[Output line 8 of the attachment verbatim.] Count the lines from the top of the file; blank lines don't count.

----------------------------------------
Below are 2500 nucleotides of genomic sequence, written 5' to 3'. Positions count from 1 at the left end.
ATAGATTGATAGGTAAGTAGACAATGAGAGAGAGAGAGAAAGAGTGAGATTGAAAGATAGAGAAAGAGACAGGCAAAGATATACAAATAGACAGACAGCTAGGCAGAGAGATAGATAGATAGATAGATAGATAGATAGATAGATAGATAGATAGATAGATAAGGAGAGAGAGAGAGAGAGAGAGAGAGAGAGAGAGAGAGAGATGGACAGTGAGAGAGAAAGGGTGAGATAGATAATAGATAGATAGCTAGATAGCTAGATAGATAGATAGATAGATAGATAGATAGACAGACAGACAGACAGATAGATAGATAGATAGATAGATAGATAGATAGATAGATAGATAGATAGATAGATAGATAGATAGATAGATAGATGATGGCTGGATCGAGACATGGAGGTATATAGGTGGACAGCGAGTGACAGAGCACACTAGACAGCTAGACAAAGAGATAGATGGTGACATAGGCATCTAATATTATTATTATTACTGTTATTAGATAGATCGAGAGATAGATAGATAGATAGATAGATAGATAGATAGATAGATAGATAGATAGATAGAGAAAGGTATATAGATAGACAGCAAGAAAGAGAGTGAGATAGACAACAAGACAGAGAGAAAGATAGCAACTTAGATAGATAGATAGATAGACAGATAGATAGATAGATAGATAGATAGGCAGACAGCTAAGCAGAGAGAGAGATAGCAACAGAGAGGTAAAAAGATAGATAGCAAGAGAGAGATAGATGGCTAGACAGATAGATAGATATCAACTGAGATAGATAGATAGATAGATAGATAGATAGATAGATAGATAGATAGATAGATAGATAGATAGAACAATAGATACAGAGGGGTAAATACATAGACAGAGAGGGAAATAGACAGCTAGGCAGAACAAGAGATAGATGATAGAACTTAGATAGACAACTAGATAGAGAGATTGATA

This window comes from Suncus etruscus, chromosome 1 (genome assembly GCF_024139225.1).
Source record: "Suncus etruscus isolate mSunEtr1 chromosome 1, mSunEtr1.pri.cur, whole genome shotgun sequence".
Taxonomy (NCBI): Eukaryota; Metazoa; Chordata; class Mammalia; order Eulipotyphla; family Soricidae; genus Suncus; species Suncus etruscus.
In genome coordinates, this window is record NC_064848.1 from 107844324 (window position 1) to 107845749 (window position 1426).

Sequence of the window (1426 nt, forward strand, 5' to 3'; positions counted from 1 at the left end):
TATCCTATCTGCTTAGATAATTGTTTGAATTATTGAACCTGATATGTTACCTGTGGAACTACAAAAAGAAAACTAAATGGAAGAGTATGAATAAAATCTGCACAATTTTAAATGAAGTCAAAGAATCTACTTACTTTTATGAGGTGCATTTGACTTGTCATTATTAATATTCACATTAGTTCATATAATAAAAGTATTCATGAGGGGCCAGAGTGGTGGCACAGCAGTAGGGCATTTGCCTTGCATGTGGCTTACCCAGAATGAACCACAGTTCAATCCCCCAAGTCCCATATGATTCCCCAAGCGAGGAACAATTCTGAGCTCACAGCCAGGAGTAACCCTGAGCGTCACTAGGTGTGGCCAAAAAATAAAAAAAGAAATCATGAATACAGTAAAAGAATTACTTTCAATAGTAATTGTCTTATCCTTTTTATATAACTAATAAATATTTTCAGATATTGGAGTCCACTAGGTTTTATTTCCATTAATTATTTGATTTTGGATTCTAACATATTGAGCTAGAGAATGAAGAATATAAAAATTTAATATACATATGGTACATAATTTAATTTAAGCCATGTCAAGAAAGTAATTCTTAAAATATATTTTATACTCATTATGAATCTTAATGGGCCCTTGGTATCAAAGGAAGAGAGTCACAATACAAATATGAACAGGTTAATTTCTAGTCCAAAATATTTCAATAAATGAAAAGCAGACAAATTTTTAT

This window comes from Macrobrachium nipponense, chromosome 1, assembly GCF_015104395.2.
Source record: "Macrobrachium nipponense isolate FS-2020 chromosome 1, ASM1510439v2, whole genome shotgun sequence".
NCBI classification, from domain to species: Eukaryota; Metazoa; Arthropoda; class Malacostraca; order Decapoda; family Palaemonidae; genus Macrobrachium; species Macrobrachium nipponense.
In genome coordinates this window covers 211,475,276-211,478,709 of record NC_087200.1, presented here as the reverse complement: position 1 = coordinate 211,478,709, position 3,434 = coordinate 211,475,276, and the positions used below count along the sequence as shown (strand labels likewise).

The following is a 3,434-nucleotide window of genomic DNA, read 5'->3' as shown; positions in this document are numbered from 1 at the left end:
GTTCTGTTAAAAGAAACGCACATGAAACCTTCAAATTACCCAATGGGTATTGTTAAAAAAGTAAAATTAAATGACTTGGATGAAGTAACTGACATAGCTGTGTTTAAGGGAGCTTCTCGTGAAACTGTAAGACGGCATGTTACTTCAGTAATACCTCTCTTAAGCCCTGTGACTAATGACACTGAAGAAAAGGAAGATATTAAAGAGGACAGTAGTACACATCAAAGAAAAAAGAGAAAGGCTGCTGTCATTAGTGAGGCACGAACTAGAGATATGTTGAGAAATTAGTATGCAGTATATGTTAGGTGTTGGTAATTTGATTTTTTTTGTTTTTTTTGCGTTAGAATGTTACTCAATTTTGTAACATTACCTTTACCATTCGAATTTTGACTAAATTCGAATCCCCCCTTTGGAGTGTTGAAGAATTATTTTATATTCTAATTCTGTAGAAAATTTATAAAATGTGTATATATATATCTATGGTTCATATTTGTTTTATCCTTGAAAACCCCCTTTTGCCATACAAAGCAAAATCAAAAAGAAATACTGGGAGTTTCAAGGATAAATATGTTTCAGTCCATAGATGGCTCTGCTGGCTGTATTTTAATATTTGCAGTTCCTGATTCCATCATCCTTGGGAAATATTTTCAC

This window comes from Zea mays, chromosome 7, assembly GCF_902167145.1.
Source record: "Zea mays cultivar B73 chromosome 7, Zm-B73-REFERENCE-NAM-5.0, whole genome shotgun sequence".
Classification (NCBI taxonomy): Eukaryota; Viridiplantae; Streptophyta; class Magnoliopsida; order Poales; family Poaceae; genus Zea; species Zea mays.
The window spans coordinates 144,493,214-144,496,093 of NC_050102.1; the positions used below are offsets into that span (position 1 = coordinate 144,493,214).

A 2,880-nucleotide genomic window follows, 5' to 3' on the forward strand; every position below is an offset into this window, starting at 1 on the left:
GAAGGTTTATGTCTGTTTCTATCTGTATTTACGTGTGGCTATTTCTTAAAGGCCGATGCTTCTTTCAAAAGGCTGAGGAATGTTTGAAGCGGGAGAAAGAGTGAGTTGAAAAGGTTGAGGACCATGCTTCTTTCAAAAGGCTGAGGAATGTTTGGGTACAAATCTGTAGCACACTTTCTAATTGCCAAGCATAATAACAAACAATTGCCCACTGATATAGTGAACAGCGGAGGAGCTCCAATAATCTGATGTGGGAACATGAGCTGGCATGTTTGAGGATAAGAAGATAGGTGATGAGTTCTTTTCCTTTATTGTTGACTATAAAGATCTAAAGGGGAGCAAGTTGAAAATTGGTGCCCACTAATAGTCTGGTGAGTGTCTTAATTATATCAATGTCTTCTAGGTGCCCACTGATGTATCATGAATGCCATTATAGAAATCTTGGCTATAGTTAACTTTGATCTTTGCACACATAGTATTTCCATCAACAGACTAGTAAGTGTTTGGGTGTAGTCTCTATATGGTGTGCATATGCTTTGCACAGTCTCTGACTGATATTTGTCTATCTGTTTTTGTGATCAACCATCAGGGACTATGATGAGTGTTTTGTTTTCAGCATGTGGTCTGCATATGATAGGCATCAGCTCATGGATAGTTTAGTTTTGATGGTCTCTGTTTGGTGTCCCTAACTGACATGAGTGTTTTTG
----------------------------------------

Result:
TATCCTATCTGCTTAGATAATTGTTTGAATTATTGAACCTGATATGTTACCTGTGGAACTACAAAAAGAAAACTAAATGGAAGAGTATGAATAAAATCTGCACAATTTTAAATGAAGTCAAAGAATCTACTTACTTTTATGAGGTGCATTTGACTTGTCATTATTAATATTCACATTAGTTCATATAATAAAAGTATTCATGAGGGGCCAGAGTGGTGGCACAGCAGTAGGGCATTTGCCTTGCATGTGGCTTACCCAGAATGAACCACAGTTCAATCCCCCAAGTCCCATATGATTCCCCAAGCGAGGAACAATTCTGAGCTCACAGCCAGGAGTAACCCTGAGCGTCACTAGGTGTGGCCAAAAAATAAAAAAAGAAATCATGAATACAGTAAAAGAATTACTTTCAATAGTAATTGTCTTATCCTTTTTATATAACTAATAAATATTTTCAGATATTGGAGTCCACTAGGTTTTATTTCCATTAATTATTTGATTTTGGATTCTAACATATTGAGCTAGAGAATGAAGAATATAAAAATTTAATATACATATGGTACATAATTTAATTTAAGCCATGTCAAGAAAGTAATTCTTAAAATATATTTTATACTCATTATGAATCTTAATGGGCCCTTGGTATCAAAGGAAGAGAGTCACAATACAAATATGAACAGGTTAATTTCTAGTCCAAAATATTTCAATAAATGAAAAGCAGACAAATTTTTAT